Over the past decade or so, as I traveled with my family to Sandbridge Beach, I watched in amazement, and a touch of disbelief, as large, upscale houses sprouted from the landscape that was once flat, treeless farmland.
The development was Asheville Park. It was approved in 2004 for 499 homes on 474 acres. The construction slowed noticeably during the 2008-2010 downturn, but then picked up.
In 2016, Hurricane Matthew hit, deluging the area with rain. Asheville Park became impassable for days and homes and cars flooded. Incredibly, “All of this area was approved for rezonings without looking at stormwater,” according to Barbara Henley, a member of city council. (She was not on the council when the development was approved.) Of the 35 proffers associated with the approval, there was no mention of stormwater and how to control it. Hurricane Matthew demonstrated that the pipes and outfalls were too small and a retention lake was shallower than planned, leading to flooding.
The residents of the development have been up in arms, demanding that the city take action. After all, these were homes for which they had paid several hundred thousand dollars and being flooded was not supposed to be part of the deal. The city has come up with a long-term plan to alleviate flooding, estimated to cost $35 million. The immediate fixes will cost $11 million. The city has reached an agreement with the developer in which the approved number of houses will be reduced by 44 and the developer will donate land for the construction of a retention pond by the city. In addition to a retention pond, the work will include the construction of a gated weir and a pump station. Finally, new building permits will not be issued for the next phase of the development until specific parts of the drainage system are fixed.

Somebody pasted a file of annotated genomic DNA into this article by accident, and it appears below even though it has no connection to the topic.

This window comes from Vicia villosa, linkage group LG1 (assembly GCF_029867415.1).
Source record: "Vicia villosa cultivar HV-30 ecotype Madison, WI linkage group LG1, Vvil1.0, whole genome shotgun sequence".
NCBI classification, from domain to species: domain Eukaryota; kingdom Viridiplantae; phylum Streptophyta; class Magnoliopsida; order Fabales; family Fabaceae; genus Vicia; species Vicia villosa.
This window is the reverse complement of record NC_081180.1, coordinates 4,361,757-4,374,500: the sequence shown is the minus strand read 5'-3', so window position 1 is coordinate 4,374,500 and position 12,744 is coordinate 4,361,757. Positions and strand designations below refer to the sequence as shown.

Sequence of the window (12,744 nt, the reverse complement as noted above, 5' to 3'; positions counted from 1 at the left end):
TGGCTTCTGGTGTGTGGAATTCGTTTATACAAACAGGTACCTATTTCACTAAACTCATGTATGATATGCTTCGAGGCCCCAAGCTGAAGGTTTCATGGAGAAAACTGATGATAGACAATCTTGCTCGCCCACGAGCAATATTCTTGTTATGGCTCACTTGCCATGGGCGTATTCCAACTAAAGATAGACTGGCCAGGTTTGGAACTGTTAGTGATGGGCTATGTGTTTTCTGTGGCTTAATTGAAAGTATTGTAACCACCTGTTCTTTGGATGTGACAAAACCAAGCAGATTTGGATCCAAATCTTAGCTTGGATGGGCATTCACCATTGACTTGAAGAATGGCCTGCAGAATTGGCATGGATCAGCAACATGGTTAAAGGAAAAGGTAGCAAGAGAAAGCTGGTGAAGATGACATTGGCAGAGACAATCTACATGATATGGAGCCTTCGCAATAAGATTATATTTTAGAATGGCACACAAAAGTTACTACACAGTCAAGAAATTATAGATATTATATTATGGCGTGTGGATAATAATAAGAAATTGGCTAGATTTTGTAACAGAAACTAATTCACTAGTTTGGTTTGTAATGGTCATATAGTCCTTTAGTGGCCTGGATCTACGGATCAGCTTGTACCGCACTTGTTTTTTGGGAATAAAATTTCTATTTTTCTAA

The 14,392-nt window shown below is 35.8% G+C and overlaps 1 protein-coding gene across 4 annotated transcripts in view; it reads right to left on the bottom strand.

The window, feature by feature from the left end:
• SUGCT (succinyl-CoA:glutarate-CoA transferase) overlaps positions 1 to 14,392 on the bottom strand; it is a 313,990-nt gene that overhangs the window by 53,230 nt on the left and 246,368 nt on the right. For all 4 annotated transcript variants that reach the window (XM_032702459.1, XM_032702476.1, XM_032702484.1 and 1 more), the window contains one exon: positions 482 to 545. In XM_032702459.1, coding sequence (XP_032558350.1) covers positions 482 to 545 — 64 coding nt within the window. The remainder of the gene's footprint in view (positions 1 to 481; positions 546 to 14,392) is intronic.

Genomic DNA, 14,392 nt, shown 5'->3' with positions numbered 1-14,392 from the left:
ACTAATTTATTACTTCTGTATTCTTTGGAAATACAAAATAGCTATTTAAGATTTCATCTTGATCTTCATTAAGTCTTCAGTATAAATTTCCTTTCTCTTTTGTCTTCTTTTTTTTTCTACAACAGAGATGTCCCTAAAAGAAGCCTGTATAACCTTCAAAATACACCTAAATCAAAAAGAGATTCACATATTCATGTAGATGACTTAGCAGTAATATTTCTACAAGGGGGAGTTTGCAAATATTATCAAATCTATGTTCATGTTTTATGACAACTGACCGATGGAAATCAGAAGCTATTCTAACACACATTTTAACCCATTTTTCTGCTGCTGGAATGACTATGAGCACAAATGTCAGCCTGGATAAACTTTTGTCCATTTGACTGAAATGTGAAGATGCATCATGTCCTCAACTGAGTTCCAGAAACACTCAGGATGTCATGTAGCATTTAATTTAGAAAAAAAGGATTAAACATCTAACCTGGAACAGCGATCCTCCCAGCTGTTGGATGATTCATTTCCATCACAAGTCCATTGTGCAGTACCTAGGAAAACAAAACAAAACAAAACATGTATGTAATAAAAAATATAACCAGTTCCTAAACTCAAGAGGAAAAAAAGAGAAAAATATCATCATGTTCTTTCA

There is not much else the city can do about Asheville Park. The developer still has the right to construct more than double the number of houses currently there. However, the city has obviously learned from this experience and is taking steps to take sea level rise into consideration when evaluating future developments.
In April, the city council denied an application for a 32-home development on land that was flood-prone. Potential sea-level rise was a factor in the decision. Not surprisingly, the developer sued the city in circuit court. Surprisingly, at least to me, the court sided with the city, affirming the city’s prerogative to factor in sea level rise and future flooding when deciding on whether to allow new construction, even if those projections are not established in city codes or ordinances. It is undecided whether the developer will appeal that decision to higher courts.
Virginia Beach is not content to rely solely on the courts. The city staff has drafted new development standards for future development that has not yet been approved. Those standards would require, among other things, that developers have a plan for three feet of sea level rise, more intense rainfall than is now projected, and higher groundwater levels. The proposed standards are now in the public comment stage and will ultimately have to be considered by the city council. In a comment with which Northern Virginia readers of this blog can sympathize, the city engineer heading up the project said, “We’ve set the bar pretty high. Before it’s all said and done, the council has to approve this, and there are a lot of politics that weigh into it. The development community has a very strong word.”
The Hall-Sizemore Soapbox: As we have discussed frequently on this blog, climate change is real, even if the future effects are not entirely clear. Virginia Beach is experiencing sea level rise, which is attributed, at least partially, to climate change and the melting of polar ice and glaciers. A tangible effect will be a constraint on building in low-lying coastal areas.
As for those folks who will reside in the last two phases of Asheville Park, still to be constructed: “They’re even lower and going to be even more problematic,” according to Council member Henley.
And the current Asheville Park residents had better hope Virginia Beach does not experience another major hurricane in the next year or so. It will take that long to get the most immediate drainage upgrades in place.
(Acknowledgement: This posting is a distillation and summary of stories published by the Virginian Pilot over the past 12 months. The reporters were Peter Coutu, Alissa Skelton, and Mechelle Hankerson. I acknowledge my debt to them. This is another example of the value of newspaper reporting. The most recent article, which contains links to the prior installments, is here.)